- See who the main players are and what their business models are
Reasons to buy
- What progress has been made in the satelite industry?
- Who are the main players in rocket delivery?
- What emerging industries are likely to get off the ground?
- What emerging industries are unlikely to become a reality?
Table of Contents
1. EXECUTIVE SUMMARY
1.1. Cleaning up space is edging closer to commercial viability
1.2. NASA is outsourcing to save costs but grandee missions will remain preserve of space agency
1.3. Age of space tourism is finally dawning as rival companies approach commercial operations
1.4. Space industries of the future are developing, but still limited by economics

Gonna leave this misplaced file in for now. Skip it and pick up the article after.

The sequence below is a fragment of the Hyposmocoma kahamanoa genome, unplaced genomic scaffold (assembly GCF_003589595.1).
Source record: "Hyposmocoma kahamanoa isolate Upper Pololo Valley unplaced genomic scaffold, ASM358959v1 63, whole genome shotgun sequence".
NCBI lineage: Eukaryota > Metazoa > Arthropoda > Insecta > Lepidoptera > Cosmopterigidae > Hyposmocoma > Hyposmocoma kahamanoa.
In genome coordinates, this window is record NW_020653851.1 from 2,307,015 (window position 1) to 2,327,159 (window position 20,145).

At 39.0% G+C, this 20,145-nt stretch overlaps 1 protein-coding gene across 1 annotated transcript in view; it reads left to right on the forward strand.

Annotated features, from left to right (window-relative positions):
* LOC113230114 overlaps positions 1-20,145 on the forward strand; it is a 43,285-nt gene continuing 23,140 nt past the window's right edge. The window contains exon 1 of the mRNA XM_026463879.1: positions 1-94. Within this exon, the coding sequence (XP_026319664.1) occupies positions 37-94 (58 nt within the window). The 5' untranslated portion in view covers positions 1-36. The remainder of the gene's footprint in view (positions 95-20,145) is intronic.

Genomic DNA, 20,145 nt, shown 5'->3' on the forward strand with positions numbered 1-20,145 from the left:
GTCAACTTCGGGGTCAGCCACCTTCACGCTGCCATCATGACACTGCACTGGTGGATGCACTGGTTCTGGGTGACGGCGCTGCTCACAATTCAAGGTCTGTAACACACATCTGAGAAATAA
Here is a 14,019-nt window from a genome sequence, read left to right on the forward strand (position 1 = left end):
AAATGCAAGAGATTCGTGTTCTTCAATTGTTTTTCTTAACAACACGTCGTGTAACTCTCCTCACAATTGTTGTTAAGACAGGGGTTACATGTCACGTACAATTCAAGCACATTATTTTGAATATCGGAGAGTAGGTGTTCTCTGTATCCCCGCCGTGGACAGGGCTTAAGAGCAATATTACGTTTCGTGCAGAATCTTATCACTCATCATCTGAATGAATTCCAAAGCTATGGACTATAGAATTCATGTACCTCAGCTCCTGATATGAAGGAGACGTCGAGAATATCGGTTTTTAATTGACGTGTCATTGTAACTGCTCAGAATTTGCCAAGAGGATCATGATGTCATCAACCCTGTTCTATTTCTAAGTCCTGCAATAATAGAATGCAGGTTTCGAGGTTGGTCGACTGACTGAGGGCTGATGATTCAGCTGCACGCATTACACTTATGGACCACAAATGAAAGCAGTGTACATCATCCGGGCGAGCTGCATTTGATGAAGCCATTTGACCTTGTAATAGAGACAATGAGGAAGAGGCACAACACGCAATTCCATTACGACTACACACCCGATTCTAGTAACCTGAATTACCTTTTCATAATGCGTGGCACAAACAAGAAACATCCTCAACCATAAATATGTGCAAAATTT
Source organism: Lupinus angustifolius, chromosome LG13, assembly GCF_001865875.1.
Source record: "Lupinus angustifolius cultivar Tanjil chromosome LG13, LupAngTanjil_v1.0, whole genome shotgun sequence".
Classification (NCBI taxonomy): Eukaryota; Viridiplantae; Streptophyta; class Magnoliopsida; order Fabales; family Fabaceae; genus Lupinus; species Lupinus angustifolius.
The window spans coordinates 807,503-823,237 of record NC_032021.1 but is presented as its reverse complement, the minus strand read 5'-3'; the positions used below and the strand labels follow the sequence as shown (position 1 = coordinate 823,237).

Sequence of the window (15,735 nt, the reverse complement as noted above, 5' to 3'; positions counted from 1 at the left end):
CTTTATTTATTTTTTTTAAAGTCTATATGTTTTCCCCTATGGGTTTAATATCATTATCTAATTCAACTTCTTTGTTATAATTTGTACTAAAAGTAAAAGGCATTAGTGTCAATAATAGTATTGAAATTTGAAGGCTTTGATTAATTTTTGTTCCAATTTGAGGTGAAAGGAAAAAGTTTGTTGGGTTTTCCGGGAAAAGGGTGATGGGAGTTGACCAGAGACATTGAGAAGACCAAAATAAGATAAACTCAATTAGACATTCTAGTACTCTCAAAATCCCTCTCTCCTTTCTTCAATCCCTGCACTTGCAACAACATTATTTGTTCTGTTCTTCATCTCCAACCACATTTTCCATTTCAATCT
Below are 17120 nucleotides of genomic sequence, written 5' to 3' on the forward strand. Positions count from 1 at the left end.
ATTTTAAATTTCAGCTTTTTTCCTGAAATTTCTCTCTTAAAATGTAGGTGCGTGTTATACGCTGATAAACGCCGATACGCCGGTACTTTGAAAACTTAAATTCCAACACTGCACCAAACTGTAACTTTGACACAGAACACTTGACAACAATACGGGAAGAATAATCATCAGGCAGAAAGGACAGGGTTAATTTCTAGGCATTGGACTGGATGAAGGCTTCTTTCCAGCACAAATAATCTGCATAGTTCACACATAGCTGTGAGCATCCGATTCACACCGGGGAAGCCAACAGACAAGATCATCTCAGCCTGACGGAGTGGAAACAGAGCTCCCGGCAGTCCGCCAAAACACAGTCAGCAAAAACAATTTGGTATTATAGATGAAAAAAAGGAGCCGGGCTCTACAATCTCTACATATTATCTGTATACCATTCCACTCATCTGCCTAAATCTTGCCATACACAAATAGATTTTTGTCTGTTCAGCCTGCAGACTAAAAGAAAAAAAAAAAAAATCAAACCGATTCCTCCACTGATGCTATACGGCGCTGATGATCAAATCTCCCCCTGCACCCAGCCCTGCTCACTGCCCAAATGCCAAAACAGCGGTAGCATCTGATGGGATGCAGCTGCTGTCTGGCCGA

2. CLEANING UP SPACE IS EDGING CLOSER TO COMMERCIAL VIABILITY
2.1. Now testing in space is taking place, a commercially viable future looms
2.2. e.Deorbit problems exposes difficulties in creating marketplace for cleaning of space
2.3. Scale of space debris problem is worsening, creating a greater need for commercial solutions
2.4. Private companies are attracting funding in race to make space cleanup viable
2.4.1. Government involvement incited by fear of ‘Kessler’ effect will help develop companies
2.4.2. Changes to insurance would help develop space cleanup industry
3. NASA IS OUTSOURCING TO SAVE COSTS BUT GRANDEE MISSIONS WILL REMAIN PRESERVE OF SPACE AGENCY
3.1. Political pressure to cut costs has driven development of private sector
3.2. Private sector involvement is now extending to spacecraft as NASA returns to the Moon
3.3. NASA outsourcing slows when limits of technological capacity are pushed outward
4. AGE OF SPACE TOURISM IS FINALLY DAWNING AS RIVAL COMPANIES APPROACH COMMERCIAL OPERATIONS